Taiyaki is one of the most unique foods I’ve seen in an anime, and more than a few characters in various shows seem to have a special love for this food.

Taiyaki is a baked snack molded in the shape of a fish. The fish in particular is a sea bream. It started out as a festival food and has become a mainstay since. The outside of taiyaki is basically the same batter you’d use to make pancakes or waffles. The traditional filling is a type of sweet red bean paste. However, you can also get them with fillings such as chocolate or custard. Sounds pretty yummy, right?


The Americans have a reputation for frying absolutely everything, even chocolates. Heck, they even refry some things, since they aren’t fried enough. That doesn’t mean that other cultures haven’t figured out the flavor potential of frying food in oil. Like the word “pan”, “tempura” is a Portuguese import. When they brought deep fried seafood and vegetables to 16th-century Japan it soon became incredibly popular. Today the Japanese have mastered the art of making tempura and you can get just about any creature from the ocean anyone is willing to eat. Common examples include prawn, crab, and squid. On the vegetable side they’ve also gone pretty crazy. Mushrooms, peppers, eggplant, and many more vegetarian options are just as delicious as the meats.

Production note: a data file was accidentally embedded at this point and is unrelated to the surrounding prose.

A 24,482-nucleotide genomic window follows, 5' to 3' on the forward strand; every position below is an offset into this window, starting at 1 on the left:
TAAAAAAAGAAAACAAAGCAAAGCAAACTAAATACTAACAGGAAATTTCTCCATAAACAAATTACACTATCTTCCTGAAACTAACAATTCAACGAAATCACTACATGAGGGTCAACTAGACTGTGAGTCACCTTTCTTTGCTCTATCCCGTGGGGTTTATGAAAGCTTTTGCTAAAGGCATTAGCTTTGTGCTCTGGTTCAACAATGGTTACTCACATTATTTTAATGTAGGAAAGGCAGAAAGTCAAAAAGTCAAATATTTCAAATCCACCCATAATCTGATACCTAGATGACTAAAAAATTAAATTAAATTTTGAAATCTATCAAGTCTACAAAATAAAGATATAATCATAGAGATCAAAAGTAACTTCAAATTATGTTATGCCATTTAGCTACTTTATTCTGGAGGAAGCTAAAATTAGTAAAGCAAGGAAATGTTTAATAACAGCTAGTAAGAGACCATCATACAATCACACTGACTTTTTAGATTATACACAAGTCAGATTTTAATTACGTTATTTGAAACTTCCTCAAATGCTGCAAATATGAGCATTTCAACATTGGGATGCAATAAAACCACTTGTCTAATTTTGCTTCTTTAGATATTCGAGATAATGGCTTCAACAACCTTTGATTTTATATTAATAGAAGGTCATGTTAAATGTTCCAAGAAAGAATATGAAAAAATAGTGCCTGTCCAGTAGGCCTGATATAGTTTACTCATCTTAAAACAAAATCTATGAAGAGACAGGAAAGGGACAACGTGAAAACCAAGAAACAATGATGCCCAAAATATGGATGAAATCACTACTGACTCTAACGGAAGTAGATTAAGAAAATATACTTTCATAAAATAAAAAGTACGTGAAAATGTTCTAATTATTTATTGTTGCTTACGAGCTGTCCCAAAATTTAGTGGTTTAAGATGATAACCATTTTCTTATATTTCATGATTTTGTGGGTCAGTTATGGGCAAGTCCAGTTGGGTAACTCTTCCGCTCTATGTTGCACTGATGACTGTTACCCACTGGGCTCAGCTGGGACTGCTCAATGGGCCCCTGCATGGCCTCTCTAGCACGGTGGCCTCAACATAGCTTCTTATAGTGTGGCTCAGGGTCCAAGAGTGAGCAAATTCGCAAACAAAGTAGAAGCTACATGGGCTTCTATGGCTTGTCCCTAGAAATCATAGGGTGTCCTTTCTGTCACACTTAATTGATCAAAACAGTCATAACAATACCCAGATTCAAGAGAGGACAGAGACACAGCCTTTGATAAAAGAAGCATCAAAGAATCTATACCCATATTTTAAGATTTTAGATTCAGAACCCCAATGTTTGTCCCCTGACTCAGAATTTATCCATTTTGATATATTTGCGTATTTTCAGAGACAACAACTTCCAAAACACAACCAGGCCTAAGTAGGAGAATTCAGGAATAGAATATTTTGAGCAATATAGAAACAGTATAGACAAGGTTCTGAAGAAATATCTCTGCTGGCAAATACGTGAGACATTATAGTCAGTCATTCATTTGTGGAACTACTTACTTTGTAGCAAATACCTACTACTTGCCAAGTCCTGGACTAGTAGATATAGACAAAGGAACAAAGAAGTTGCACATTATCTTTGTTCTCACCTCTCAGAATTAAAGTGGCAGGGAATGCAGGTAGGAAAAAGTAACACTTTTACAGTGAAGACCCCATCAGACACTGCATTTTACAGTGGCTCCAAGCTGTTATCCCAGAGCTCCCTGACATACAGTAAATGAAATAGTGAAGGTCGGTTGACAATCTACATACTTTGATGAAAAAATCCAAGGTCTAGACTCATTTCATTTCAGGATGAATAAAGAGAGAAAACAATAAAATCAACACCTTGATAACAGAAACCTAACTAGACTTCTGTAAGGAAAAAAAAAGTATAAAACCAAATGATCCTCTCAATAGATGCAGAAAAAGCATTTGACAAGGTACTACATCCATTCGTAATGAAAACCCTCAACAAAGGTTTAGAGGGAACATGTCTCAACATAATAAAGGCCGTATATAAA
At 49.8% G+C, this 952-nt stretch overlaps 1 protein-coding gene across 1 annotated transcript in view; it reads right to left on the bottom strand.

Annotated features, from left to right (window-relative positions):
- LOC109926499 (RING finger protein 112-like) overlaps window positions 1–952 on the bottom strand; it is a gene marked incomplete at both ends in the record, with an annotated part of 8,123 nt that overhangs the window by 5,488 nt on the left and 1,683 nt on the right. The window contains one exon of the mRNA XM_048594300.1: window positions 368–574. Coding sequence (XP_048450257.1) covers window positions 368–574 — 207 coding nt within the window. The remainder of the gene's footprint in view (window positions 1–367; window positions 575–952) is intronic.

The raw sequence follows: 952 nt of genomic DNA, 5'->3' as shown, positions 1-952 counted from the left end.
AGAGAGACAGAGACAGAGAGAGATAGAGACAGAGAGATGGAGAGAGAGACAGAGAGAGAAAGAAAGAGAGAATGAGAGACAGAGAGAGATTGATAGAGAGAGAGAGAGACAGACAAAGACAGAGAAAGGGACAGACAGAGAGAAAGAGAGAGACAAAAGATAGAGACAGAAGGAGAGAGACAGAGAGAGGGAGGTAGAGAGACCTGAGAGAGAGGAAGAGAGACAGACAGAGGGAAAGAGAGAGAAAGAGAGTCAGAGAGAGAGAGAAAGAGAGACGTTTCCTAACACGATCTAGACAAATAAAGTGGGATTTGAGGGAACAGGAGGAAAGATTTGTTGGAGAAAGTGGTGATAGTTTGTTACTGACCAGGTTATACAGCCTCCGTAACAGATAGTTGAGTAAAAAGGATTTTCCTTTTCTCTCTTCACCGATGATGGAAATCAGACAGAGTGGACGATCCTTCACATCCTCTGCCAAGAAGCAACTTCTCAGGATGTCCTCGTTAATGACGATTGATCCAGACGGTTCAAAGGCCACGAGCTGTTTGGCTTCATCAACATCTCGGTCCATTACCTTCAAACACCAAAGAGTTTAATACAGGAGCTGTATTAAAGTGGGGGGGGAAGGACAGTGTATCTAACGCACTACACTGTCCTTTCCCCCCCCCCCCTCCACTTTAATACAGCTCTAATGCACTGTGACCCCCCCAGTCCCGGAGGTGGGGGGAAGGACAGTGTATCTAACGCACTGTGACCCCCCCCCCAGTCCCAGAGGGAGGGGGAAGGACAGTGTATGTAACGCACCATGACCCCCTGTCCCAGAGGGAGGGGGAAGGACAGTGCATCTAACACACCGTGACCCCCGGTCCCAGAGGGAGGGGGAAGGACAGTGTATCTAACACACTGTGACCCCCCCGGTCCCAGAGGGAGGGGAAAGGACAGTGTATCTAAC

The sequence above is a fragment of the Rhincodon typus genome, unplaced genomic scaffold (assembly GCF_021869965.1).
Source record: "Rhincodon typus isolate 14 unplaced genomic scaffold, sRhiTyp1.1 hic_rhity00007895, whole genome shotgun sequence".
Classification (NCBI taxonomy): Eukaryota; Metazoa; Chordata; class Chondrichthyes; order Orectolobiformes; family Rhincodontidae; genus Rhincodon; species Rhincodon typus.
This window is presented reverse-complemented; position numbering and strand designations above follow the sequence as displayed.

anime food


Yakiniku just means “grilled meat”. The word “niku” means meat and in this case that meat comes on a stick. What’s special about meat on a stick? There’s meat on a stick in every culture that has both meat and sticks. Yakiniku is a relatively modern food development that looks a lot like Korean BBQ, but developed independently after the second World War.

Yakiniku is bite-sized and grilled on charcoal or, these days, even electric grills. You can get them with offal, pork, beef, chicken, various seafood, and some additional veggies such as shiitake mushrooms. It’s pretty good for food on a stick, especially with some teriyaki sauce.


At first glance yakitori, or “grilled bird”, might seem like just another type of yakiniku. However, yakitori is very different from chicken yakiniku. They are not meant to be bite-sized with thin strips of meat, but are bigger and heavier foods. Yakitori is a very popular street food and there are dedicated stalls on routes with lots of foot traffic.

Sharing is caring!